That’s no small feat when you’re talking about 1,538 emoji, but we wanted to ensure that every creator can build experiences that serve their community’s needs. This especially applies to developers and audiences who haven’t been historically included. A headdress, an Afro, a sari — enabling the world’s majority (aka Black and Brown people) to express themselves how they want, to whom they want, and when they want is not just powerful, but necessary.

Take skin tone, for example. With emoji, our industry celebrated inclusion when the prescribed yellow Unicode skin tone was expanded to include the six skin tones in the Fitzpatrick scale. Developed in 1975 by dermatologist Thomas Fitzpatrick, the scale classifies skin tone based on tolerance to sunlight. It was eventually applied to emoji as a way of creating inclusion and even as a great first step, it’s still prescriptive. It says here, you adhere to what we deem a helpful inclusive spectrum. Isn’t it better to build tools and support experiences that let people design their own spectrum?

Breaking out of the Fitzpatrick scale was one of our motivations for releasing our open-source Fluent emoji, but it goes well beyond physical attributes. Culture, religion, sexual orientation, politics, food — nobody knows your contexts and realities better than you and given how important emoji are in the realm of digital expression, we wanted to make them widely available for use.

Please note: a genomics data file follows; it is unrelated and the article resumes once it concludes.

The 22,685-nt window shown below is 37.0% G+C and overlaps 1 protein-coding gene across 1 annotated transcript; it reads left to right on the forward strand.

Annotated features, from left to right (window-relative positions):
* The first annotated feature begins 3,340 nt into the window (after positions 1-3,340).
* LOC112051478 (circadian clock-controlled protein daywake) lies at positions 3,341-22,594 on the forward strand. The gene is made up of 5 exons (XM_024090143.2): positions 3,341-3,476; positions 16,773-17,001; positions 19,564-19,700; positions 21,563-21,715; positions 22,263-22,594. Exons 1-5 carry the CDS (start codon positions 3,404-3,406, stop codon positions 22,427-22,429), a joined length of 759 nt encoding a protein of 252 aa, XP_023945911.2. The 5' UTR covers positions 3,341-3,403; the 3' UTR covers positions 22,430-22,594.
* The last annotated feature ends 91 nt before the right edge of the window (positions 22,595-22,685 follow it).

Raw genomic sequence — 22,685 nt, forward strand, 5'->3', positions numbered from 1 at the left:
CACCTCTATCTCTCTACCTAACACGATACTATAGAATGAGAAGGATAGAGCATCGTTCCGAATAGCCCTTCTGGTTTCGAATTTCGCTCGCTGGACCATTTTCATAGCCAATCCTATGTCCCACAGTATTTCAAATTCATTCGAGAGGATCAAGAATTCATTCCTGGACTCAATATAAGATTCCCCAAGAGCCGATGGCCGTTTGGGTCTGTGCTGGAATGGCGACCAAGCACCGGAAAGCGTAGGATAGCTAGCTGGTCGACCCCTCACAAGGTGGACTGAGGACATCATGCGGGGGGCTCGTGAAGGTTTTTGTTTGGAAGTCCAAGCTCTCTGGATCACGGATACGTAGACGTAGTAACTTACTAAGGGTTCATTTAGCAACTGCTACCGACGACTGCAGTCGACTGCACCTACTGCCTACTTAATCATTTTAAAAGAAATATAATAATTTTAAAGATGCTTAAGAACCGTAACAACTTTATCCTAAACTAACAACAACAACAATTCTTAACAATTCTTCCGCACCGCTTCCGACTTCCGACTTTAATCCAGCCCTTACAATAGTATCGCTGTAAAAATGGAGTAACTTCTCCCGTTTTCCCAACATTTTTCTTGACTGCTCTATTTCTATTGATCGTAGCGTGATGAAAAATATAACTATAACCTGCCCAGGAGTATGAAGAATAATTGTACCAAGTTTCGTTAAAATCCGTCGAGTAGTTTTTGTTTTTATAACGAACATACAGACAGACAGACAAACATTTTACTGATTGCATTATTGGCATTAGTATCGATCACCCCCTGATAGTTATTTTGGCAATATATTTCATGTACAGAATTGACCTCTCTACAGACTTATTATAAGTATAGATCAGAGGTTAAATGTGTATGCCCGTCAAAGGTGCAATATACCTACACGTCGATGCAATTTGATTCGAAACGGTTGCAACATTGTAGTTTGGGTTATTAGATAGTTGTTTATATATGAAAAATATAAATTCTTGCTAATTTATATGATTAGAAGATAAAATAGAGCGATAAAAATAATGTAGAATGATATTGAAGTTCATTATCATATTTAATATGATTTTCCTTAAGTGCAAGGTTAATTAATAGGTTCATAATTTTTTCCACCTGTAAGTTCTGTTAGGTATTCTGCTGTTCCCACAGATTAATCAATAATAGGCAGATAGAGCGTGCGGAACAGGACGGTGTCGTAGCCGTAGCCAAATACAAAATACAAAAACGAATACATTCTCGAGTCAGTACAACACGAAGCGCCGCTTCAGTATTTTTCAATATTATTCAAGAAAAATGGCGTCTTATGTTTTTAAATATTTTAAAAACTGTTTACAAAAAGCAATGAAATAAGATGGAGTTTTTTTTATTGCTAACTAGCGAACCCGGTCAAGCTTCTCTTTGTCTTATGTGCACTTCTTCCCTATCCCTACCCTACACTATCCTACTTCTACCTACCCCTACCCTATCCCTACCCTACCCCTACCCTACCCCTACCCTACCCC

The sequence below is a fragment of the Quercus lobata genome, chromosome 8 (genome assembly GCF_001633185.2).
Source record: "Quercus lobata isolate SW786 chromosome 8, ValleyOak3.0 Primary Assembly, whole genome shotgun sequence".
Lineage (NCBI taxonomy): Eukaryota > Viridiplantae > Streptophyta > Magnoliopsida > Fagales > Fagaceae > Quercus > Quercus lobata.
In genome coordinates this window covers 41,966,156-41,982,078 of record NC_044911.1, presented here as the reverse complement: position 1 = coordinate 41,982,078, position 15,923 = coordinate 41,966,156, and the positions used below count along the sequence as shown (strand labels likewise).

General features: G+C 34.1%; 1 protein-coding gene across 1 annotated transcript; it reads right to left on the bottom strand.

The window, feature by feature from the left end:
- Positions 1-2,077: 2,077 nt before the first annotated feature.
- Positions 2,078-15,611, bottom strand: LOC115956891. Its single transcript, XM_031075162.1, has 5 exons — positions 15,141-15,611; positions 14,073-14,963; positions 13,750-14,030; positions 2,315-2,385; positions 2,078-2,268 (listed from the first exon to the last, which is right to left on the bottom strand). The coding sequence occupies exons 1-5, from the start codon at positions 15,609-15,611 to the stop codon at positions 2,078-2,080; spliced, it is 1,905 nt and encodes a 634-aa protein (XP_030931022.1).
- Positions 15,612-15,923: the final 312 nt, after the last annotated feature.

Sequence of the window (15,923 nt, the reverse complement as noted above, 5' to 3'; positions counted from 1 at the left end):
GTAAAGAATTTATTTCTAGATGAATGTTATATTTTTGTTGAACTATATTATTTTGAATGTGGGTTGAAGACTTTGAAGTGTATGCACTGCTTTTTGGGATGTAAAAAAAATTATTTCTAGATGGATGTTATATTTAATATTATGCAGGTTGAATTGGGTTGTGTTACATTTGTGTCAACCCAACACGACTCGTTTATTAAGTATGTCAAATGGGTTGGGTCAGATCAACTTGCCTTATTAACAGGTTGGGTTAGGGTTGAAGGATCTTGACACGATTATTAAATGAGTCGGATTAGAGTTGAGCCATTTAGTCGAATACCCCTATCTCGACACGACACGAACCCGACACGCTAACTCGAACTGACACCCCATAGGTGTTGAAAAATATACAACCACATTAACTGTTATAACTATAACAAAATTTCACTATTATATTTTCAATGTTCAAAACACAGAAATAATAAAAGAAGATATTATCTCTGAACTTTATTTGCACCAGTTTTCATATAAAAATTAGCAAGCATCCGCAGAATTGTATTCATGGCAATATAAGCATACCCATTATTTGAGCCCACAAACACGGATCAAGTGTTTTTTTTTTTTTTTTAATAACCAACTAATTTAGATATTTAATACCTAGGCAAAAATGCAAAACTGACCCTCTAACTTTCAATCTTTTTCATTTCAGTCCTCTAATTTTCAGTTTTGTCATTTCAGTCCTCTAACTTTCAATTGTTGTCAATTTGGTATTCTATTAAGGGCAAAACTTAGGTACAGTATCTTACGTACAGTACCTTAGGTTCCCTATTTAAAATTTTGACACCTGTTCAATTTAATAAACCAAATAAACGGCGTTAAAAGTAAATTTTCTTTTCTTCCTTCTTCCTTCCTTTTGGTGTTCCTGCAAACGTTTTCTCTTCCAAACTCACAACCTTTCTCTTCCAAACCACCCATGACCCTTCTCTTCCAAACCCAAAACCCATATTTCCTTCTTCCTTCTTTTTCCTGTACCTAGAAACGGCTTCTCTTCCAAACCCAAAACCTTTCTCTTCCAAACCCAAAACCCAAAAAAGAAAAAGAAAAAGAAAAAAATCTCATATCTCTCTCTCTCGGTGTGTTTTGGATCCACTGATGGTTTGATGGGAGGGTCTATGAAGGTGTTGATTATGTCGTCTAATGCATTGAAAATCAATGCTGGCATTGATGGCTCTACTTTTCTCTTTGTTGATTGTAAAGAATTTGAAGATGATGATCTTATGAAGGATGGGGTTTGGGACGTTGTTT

Empowering creators to build great experiences is something Microsoft writ large is committed to. Our recently previewed express design power apps bring beautiful design to low and no code scenarios, and stay tuned for additional creator experiences rolling out this Fall.

The Fine Print
I don’t want to sugarcoat, so let’s start with the bad news: Clippy isn’t included in the open source emoji set 😩. I know, and I’d personally love to but due to (legal speak, legal speak, legal speak), we can’t open-source trademarks. For the same reason, our country flags, video game, and technologist emoji also won’t be available.

That said, there are 1500+ available for you, including your favorites, like 😂😎✌️and ❤️.

There’s four cheeky emoji in a row. The first is 3D, the second is vector with the pen tool pointed at its tongue, the third emoji is flat, and the forth, monochrome.
Get cheeky anyway you want.

Open Source Like an Artist
Part of what made Austin Kleon’s book Steal Like An Artist a cult classic is that it debunks the myth of the lone genius and champions the power of open collaboration. Even if we’re not consciously aware of it, every idea is influenced by something. With emoji, they were invented by Shigetaka Kurita in 1999 but evolved from part of Japan’s longstanding tradition of picture making — woodblock prints, illustrations, anime, and more — dating back to the Edo period in the 1600’s.

There’s power in recognizing, honoring, and building on the work of others. This belief is why we acquired GitHub, why we love collaborating with Figma, and why we’re open sourcing our emoji. Our creator community is infinitely imaginative, and we can’t wait to see how you break boundaries, remix our designs, and take the Fluent emoji to places we can’t foresee.

I’d love to hear your thoughts in the comments below — and please stay in touch and share your creations!

To stay in the know with Microsoft Design, follow us on Twitter and Instagram, or join our Windows or Office Insider program. And if you are interested in working with us at Microsoft, head over to aka.ms/DesignCareers.